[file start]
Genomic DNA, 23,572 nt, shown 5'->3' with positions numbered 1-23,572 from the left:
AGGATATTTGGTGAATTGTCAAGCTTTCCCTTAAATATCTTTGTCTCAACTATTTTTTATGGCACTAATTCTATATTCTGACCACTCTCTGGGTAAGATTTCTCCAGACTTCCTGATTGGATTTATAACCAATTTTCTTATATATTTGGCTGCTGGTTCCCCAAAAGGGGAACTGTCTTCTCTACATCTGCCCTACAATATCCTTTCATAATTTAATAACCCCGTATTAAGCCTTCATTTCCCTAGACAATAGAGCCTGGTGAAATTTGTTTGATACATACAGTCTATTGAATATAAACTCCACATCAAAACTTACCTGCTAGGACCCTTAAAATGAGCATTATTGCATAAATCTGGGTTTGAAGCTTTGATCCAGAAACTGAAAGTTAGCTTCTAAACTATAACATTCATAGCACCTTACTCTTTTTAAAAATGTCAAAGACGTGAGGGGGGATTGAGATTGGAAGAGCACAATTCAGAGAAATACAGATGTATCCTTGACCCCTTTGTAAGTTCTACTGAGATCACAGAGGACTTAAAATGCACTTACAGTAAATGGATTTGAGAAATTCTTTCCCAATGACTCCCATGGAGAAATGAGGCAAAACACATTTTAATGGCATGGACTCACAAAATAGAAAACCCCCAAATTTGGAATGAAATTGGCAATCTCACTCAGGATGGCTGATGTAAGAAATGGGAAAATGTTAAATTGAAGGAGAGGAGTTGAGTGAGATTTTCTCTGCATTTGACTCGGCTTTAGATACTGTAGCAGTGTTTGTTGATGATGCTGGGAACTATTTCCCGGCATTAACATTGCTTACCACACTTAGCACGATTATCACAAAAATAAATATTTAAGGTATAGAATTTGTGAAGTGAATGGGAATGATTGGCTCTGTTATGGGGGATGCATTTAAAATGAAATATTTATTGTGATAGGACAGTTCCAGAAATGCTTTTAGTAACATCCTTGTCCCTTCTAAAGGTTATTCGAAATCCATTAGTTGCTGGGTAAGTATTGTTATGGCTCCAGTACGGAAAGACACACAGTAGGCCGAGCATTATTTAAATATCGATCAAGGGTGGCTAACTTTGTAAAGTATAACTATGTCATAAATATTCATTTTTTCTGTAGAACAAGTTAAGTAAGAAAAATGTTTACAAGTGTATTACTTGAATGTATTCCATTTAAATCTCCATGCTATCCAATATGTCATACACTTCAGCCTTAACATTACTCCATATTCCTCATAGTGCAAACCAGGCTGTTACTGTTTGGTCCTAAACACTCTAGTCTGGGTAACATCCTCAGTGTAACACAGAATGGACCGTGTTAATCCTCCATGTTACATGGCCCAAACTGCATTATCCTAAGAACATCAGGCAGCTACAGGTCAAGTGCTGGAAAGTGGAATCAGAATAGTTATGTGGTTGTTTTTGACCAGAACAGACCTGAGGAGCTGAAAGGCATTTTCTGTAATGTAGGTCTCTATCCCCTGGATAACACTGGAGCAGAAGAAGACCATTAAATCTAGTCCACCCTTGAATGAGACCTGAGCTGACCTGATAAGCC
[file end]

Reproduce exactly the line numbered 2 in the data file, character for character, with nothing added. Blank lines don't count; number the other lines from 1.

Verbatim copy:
AGGATATTTGGTGAATTGTCAAGCTTTCCCTTAAATATCTTTGTCTCAACTATTTTTTATGGCACTAATTCTATATTCTGACCACTCTCTGGGTAAGATTTCTCCAGACTTCCTGATTGGATTTATAACCAATTTTCTTATATATTTGGCTGCTGGTTCCCCAAAAGGGGAACTGTCTTCTCTACATCTGCCCTACAATATCCTTTCATAATTTAATAACCCCGTATTAAGCCTTCATTTCCCTAGACAATAGAGCCTGGTGAAATTTGTTTGATACATACAGTCTATTGAATATAAACTCCACATCAAAACTTACCTGCTAGGACCCTTAAAATGAGCATTATTGCATAAATCTGGGTTTGAAGCTTTGATCCAGAAACTGAAAGTTAGCTTCTAAACTATAACATTCATAGCACCTTACTCTTTTTAAAAATGTCAAAGACGTGAGGGGGGATTGAGATTGGAAGAGCACAATTCAGAGAAATACAGATGTATCCTTGACCCCTTTGTAAGTTCTACTGAGATCACAGAGGACTTAAAATGCACTTACAGTAAATGGATTTGAGAAATTCTTTCCCAATGACTCCCATGGAGAAATGAGGCAAAACACATTTTAATGGCATGGACTCACAAAATAGAAAACCCCCAAATTTGGAATGAAATTGGCAATCTCACTCAGGATGGCTGATGTAAGAAATGGGAAAATGTTAAATTGAAGGAGAGGAGTTGAGTGAGATTTTCTCTGCATTTGACTCGGCTTTAGATACTGTAGCAGTGTTTGTTGATGATGCTGGGAACTATTTCCCGGCATTAACATTGCTTACCACACTTAGCACGATTATCACAAAAATAAATATTTAAGGTATAGAATTTGTGAAGTGAATGGGAATGATTGGCTCTGTTATGGGGGATGCATTTAAAATGAAATATTTATTGTGATAGGACAGTTCCAGAAATGCTTTTAGTAACATCCTTGTCCCTTCTAAAGGTTATTCGAAATCCATTAGTTGCTGGGTAAGTATTGTTATGGCTCCAGTACGGAAAGACACACAGTAGGCCGAGCATTATTTAAATATCGATCAAGGGTGGCTAACTTTGTAAAGTATAACTATGTCATAAATATTCATTTTTTCTGTAGAACAAGTTAAGTAAGAAAAATGTTTACAAGTGTATTACTTGAATGTATTCCATTTAAATCTCCATGCTATCCAATATGTCATACACTTCAGCCTTAACATTACTCCATATTCCTCATAGTGCAAACCAGGCTGTTACTGTTTGGTCCTAAACACTCTAGTCTGGGTAACATCCTCAGTGTAACACAGAATGGACCGTGTTAATCCTCCATGTTACATGGCCCAAACTGCATTATCCTAAGAACATCAGGCAGCTACAGGTCAAGTGCTGGAAAGTGGAATCAGAATAGTTATGTGGTTGTTTTTGACCAGAACAGACCTGAGGAGCTGAAAGGCATTTTCTGTAATGTAGGTCTCTATCCCCTGGATAACACTGGAGCAGAAGAAGACCATTAAATCTAGTCCACCCTTGAATGAGACCTGAGCTGACCTGATAAGCC